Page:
If tea drinkers were asked to list their favorite teas and then told afterward that their tea choices provided a peek into their personalities, many would concede that there are plausible connections. Personal in nature, our choices might reflect taste preferences, functional needs, geographic allegiances, or simply family traditions. Which led us to wonder – what is the dynamic at the other end of the tea experience in countries that grow and produce teas? Do the characteristics of the major teas produced by tea-growing countries reflect the history or personality of that country? Are the teas a mirror of their tastes, preferences, and culinary and cultural history or are they strictly the result of a series of merchant or business calculations made to determine how to sell the most tea for the best price, inside or outside the home country?

Take Taiwan as an example. Today Taiwan is known almost exclusively for producing some of the world’s best oolong teas and, on rare occasions, a green or black tea or two. With a (relatively) short tea cultivation history on the island, is it a simple connecting of a few historical and cultural dots on a timeline that explains why premium oolong teas are linked to the people and island of Taiwan?

In 1590, Portugal planted a flag on the island, which is less than 100 miles off the coast of China, and named it Formosa, a name that was eventually used for teas produced on the island. Over the next century, a series of European countries would occupy the island (Portugal, Spain, Holland, and England) until China took over when the island was annexed to China in 1683. Over time, Chinese tea growers immigrated to the island, especially from Fujian Province, bringing tea plants and tea-processing knowledge with them to the fertile hills and valleys of Taiwan.

By the middle of the 19th Century, tea farming and production on the island produced oolong and green teas, with limited availability outside the tea markets in Taiwan and across the strait in China. In 1867, British importer and entrepreneur, John Dodd, saw the potential of the tea industry and brought “Formosa” teas to Europe and the United States. In the interest of brevity, what followed was a growing tea industry that was redirected at the end of the century through World War II by the occupation of Japan, followed by the return of the Chinese after the war. As the tea industry matured in the late 20th Century, the competition with Chinese and Japanese teas limiting tea-exporting options, tea producers have focused on improving quality and promoting Taiwan teas for the domestic market. Taiwan also became the launching pad in the 1980’s-90’s for a contemporary twist on tea drinking – bubble tea. Overall, while Taiwan has maintained a tradition of smaller tea gardens and many family-owned tea farms, the popularity of tea has exceeded capacity and Taiwan has now become a net tea-importing country, bringing in three times the amount of tea it exports.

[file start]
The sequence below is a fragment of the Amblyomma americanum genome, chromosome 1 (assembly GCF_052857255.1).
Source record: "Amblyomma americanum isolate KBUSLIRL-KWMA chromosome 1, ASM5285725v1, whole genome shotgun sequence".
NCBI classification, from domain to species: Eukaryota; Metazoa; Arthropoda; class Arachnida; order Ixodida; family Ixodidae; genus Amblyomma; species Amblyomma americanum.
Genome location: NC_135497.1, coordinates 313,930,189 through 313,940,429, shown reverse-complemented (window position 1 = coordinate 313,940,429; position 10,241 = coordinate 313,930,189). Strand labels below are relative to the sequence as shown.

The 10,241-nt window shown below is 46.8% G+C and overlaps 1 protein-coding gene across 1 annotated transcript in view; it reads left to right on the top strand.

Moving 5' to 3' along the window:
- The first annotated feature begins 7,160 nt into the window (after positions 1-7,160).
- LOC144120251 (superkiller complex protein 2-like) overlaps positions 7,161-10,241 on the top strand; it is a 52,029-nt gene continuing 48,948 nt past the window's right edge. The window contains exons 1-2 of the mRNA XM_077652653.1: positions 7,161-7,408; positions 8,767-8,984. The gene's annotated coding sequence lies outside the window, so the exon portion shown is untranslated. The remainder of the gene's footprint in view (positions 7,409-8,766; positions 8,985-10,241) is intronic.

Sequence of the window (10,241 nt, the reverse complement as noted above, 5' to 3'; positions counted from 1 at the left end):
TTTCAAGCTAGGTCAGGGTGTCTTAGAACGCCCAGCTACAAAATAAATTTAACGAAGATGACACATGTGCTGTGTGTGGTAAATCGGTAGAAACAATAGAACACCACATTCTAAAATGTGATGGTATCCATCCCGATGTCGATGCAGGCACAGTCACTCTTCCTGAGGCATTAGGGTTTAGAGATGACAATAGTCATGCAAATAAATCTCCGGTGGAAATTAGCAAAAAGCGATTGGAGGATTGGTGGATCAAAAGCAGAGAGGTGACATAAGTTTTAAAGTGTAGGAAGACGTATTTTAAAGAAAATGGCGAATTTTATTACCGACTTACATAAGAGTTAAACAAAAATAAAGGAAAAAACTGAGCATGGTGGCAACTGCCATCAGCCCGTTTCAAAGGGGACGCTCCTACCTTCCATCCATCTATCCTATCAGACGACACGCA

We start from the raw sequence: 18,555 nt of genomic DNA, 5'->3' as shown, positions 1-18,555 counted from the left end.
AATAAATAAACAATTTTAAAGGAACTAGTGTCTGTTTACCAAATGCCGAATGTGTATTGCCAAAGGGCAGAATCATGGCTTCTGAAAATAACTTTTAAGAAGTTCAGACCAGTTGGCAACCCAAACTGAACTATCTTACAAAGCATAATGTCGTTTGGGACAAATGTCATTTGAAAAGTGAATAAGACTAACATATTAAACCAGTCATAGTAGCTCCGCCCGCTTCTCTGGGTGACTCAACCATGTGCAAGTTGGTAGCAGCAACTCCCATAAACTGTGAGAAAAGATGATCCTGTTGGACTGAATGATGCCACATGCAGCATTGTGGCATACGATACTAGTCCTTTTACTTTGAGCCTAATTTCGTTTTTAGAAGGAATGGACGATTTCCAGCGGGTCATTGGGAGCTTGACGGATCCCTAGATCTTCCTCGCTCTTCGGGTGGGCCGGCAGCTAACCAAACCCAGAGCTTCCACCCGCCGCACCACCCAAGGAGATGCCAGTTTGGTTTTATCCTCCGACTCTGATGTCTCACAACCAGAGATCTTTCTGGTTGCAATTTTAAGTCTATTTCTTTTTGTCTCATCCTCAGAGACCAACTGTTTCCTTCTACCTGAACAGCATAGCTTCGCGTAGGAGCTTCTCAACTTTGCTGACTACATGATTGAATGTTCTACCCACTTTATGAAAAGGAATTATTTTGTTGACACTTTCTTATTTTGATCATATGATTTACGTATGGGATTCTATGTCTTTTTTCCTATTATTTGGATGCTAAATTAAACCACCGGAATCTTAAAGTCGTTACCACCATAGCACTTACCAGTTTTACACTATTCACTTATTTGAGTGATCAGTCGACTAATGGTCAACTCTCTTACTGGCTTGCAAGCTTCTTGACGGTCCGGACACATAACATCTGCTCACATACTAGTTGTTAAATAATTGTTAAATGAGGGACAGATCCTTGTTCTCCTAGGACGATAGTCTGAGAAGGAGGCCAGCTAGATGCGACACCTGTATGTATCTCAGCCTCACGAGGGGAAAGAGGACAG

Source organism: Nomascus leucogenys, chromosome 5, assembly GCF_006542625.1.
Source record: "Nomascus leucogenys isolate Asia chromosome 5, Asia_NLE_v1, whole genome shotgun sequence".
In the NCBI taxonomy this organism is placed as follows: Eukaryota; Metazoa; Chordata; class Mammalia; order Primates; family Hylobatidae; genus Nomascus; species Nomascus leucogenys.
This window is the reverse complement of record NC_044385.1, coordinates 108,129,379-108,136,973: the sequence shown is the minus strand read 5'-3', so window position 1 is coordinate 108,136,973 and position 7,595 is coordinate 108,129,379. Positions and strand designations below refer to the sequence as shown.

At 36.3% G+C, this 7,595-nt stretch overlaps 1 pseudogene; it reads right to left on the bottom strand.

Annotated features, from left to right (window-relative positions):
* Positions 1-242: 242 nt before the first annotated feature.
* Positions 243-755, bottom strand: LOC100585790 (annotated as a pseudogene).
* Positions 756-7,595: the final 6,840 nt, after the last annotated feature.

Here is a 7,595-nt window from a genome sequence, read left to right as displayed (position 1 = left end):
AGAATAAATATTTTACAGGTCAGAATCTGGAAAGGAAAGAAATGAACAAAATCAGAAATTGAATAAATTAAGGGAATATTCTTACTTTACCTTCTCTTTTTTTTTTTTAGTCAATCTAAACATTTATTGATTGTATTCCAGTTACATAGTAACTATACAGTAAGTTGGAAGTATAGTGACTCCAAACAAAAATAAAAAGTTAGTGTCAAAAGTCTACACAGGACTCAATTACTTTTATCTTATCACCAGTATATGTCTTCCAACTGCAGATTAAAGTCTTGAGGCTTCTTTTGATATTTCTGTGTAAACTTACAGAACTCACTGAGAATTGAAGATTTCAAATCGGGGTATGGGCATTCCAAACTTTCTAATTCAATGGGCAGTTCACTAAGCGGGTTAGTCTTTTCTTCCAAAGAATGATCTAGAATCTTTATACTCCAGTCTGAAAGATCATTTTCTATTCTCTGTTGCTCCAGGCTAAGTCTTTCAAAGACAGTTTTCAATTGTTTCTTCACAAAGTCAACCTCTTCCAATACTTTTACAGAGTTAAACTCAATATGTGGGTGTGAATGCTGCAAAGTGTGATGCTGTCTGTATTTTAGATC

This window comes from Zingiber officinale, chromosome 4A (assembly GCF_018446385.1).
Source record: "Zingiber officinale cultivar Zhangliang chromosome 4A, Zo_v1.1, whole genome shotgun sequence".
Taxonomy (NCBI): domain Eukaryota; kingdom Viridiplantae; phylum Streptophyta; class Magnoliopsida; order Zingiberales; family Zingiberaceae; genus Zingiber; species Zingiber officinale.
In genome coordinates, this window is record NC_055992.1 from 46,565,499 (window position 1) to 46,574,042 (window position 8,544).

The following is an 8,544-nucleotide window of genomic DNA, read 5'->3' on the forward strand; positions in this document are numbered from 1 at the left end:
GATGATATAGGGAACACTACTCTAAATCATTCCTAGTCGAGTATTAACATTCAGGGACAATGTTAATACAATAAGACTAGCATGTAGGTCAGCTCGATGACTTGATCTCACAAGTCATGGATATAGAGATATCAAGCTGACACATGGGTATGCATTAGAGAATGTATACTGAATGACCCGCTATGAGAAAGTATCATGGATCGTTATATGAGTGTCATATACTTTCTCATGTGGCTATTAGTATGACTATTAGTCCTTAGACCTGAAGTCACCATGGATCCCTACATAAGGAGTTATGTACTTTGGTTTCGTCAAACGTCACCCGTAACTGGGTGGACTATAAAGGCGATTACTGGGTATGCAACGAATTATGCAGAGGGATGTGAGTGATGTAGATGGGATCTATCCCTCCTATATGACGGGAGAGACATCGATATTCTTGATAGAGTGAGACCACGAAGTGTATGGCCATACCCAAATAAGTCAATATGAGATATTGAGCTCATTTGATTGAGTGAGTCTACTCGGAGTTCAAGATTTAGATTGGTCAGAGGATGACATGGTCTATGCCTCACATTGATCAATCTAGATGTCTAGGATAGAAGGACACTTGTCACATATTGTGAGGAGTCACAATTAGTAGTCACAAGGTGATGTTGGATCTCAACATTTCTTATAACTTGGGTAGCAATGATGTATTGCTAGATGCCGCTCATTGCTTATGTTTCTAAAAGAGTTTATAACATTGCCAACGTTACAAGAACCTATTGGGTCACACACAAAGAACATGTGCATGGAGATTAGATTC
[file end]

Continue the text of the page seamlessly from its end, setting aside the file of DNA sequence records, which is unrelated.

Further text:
So, there you have it, in a little over three centuries, the history of tea in Taiwan has meandered through four European occupations, a ping-pong development of tea and cultural influence by China and Japan, and a demand for tea that exceeds the capacity of local growers, requiring the importing of tea from countries like China, Thailand, and Vietnam. Perhaps to understand the nature of tea from Taiwan, we need to observe cause and effect over time. Yet, for all of the changes throughout the history of tea cultivation in Taiwan, there is one constant – that many people from many countries have recognized the potential for teas grown in Taiwan. Each time the leaves of a Chin Shin oolong tea slowly, fragrantly unfurl in my cup, they demonstrate that the unique evolution of tea in Taiwan and centuries of potential have been realized.